|About this Recording
NA199712 - MILLER, A.: Death of a Salesman (Abridged) (Original Cast Production, 1950)
Arthur Miller (1915–2005)
Willy Loman - Thomas Mitchell
Director Elia Kazan
– All Members of the Original Cast Production
The action of the play takes place in Willy Loman’s house—its bedrooms, kitchen, basement, backyard—and in various offices and places he visits in New York City and Boston.
Act 1: Willy and Linda’s bedroom—the boys’ bedroom—the kitchen—the backyard in the past—a Boston hotel as remembered by Willy—the backyard in the past—the kitchen—the backyard in Willy’s imagination—the kitchen—Willy and Linda’s bedroom
Act 2: The kitchen—Howard Wagner’s office—the backyard in Willy’s imagination—Charley’s office—a small restaurant—a scene in Willy’s mind—the small restaurant—a Boston hotel as remembered by Willy— the small restaurant—the kitchen—the garden—the kitchen—the cemetery
On 10 February 1949, Arthur Miller’s Death of a Salesman opened on Broadway. It was the play that was to establish Miller as a major American playwright, winning the Drama Critics Circle Award and the Pulitzer Prize. Its subsequent worldwide success established Miller as an international writer of significance; the play has been translated into hundreds of languages and produced in nearly every country in the world.
Though ostensibly set in small-town America, it has proved to have a universality that resonates in all cultures, everywhere. Most people can relate to its main theme of family, a father’s relationship with his wife and sons, and his desperate attempt to regain the love of his eldest son. The original director, Elia Kazan, who was of Turkish origin, claimed he recognised his own father in the central character, Willy Loman, and when Thomas Mitchell played Willy, the play was hailed as the best Irish play ever. Such diverse reaction can be explained by Miller creating in Willy Loman a real human being, an everyman, with flaws and prejudices that all nationalities and people in all walks of life can recognise, and with whom they can identify.
Willy is presented as a likeable rogue, an over-grown adolescent. He was, wrote Miller, ‘A man way out there in the blue, riding on a smile and a shoeshine.’ He has humour, but his idealistic values do not equip him for the tough world of business in the second half of the 20th century. They are out-dated and naïve. He places emphasis on a salesman’s personality rather than his achievements; the pursuit of success for its own sake, whether a man has the requisite skills or not, as if it was a virtue to be won. Miller is attacking the so-called American dream, the belief, encouraged by advertising and the media, that every American has the right to achieve material success, and shows the utter desolation facing a man when he realises too late the dream is an empty sham.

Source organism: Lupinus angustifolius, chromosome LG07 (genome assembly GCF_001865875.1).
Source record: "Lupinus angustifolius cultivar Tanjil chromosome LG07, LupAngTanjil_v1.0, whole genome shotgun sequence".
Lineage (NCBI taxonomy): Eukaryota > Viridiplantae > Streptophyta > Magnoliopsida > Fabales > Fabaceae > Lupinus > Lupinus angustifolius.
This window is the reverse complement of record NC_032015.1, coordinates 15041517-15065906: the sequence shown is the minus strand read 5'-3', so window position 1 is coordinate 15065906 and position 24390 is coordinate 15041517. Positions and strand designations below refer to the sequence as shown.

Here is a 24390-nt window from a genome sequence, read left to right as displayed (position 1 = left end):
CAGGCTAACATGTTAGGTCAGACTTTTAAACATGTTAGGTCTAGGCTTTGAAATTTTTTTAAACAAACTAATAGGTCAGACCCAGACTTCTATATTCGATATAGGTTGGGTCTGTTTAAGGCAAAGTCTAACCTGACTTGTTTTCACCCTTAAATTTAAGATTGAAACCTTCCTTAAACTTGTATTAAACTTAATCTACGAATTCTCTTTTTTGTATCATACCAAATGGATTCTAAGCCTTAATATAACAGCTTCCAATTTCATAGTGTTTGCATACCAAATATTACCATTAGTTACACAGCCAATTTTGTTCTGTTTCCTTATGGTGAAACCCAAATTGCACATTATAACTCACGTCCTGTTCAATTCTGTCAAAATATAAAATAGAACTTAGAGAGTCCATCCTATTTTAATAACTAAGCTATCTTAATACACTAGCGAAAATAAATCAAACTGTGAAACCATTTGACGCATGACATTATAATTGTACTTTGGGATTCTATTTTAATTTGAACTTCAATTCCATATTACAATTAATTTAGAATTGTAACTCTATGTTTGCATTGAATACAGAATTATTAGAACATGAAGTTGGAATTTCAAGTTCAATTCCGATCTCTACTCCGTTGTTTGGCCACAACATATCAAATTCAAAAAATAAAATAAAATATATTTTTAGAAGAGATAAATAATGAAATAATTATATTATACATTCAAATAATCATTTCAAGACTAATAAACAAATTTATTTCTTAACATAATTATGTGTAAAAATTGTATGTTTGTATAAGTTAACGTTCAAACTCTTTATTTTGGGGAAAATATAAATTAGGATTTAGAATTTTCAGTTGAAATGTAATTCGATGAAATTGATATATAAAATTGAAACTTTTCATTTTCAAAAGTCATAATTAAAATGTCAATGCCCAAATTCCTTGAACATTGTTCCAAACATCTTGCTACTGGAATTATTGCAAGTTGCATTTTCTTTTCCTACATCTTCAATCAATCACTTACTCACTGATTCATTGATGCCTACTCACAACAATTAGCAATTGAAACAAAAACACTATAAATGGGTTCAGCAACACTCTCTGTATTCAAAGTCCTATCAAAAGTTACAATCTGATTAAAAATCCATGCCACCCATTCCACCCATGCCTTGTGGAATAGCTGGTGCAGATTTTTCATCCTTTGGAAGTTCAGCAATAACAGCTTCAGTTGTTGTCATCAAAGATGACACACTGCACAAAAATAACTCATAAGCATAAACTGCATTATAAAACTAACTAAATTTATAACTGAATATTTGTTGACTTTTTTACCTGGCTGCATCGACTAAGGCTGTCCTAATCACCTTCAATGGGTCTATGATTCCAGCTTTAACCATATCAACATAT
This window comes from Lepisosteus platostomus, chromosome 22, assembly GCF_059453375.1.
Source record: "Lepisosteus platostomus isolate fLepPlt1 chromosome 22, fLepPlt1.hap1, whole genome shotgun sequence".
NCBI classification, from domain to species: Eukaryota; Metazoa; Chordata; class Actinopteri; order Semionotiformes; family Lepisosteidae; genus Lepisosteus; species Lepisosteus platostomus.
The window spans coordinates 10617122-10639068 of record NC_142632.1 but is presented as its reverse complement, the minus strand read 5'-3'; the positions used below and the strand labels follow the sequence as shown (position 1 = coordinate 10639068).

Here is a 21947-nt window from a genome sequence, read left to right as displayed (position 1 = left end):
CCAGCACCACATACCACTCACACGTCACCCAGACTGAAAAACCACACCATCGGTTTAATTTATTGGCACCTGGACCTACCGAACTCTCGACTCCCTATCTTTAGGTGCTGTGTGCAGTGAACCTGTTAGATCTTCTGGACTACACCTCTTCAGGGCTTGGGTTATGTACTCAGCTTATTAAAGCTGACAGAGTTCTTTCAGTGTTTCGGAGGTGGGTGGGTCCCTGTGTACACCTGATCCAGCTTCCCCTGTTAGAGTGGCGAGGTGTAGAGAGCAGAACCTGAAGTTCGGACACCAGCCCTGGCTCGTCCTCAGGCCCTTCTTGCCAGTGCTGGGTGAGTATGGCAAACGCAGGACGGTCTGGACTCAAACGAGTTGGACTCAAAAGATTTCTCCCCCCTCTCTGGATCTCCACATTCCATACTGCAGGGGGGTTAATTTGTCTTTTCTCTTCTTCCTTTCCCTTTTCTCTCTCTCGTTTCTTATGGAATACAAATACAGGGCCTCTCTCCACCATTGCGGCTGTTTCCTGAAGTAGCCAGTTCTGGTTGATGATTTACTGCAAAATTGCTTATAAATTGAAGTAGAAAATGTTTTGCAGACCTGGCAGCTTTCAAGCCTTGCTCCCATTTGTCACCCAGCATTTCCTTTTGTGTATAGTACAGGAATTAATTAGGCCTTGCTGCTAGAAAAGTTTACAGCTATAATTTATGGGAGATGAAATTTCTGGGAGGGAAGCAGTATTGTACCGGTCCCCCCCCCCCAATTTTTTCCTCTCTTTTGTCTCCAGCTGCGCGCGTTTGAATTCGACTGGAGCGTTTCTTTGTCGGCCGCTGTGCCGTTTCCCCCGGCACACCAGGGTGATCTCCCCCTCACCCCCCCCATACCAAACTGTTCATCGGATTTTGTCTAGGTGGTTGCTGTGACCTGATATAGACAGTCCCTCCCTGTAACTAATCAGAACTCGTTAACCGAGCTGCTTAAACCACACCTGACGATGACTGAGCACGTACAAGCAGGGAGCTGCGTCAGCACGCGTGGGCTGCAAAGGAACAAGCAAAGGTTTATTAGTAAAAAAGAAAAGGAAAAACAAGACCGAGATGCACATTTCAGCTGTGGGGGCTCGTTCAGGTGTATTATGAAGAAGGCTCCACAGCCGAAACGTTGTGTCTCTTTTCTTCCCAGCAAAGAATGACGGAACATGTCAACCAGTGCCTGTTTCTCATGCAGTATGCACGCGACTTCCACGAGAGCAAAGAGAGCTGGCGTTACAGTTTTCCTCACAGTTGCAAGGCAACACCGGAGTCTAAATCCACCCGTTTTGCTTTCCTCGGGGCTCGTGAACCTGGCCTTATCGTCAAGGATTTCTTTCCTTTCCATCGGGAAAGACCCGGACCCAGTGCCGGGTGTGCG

Revisiting episodes in his dubious past, that gather like shadows around him, Willy is forced to face issues he has ignored, and his self-delusion, though ultimately he is unable to reconcile the hopes he had for his life with the one he has actually lived. He begins to realise his life is an utter failure. The struggles of Willy Loman to come to terms with this, as he spirals towards his end, take on almost heroic proportions in Miller’s drama, and with his death he comes close to achieving the status of a figure from classical Greek tragedy. Miller himself has described the play as, ‘The tragedy of a common man.’
It could be said that the part of Willy Loman is the King Lear of American drama. It has certainly attracted some of America’s greatest actors who have seen it as a test of their talents in the same way Lear or Hamlet is to actors in Britain. The part was created on Broadway by Lee J. Cobb, while the first national tour brought Thomas Mitchell to the role, later taking over from Cobb on Broadway and appearing on this recording. Frederic March gave arguably the performance of his career in the film version (1951), and later exponents have been George C. Scott, Brian Dennehy, and in a memorable TV version, Dustin Hoffmann (1985).
The well-known Hollywood actor Thomas Mitchell plays Willy Loman in this recording made in New York on 24 April 1950 and released simultaneously on 78rpm records and as an LP. The text has been heavily cut and re-shaped, presumably to fit the single LP format, though the original sleeve note describes it as improving the flow a little. There also seems to be evidence of censorship, as expletives are cut or shortened, which may have been record company policy in the 1950s. Whether the adaptation was done by Arthur Miller himself, who also speaks the brief narrations, is not clear.
Thomas Mitchell is supported by the original Broadway cast, including superb performances from Arthur Kennedy as Biff and Mildred Dunnock as Willy’s wife Linda .
Notes and biographies compiled by David Timson
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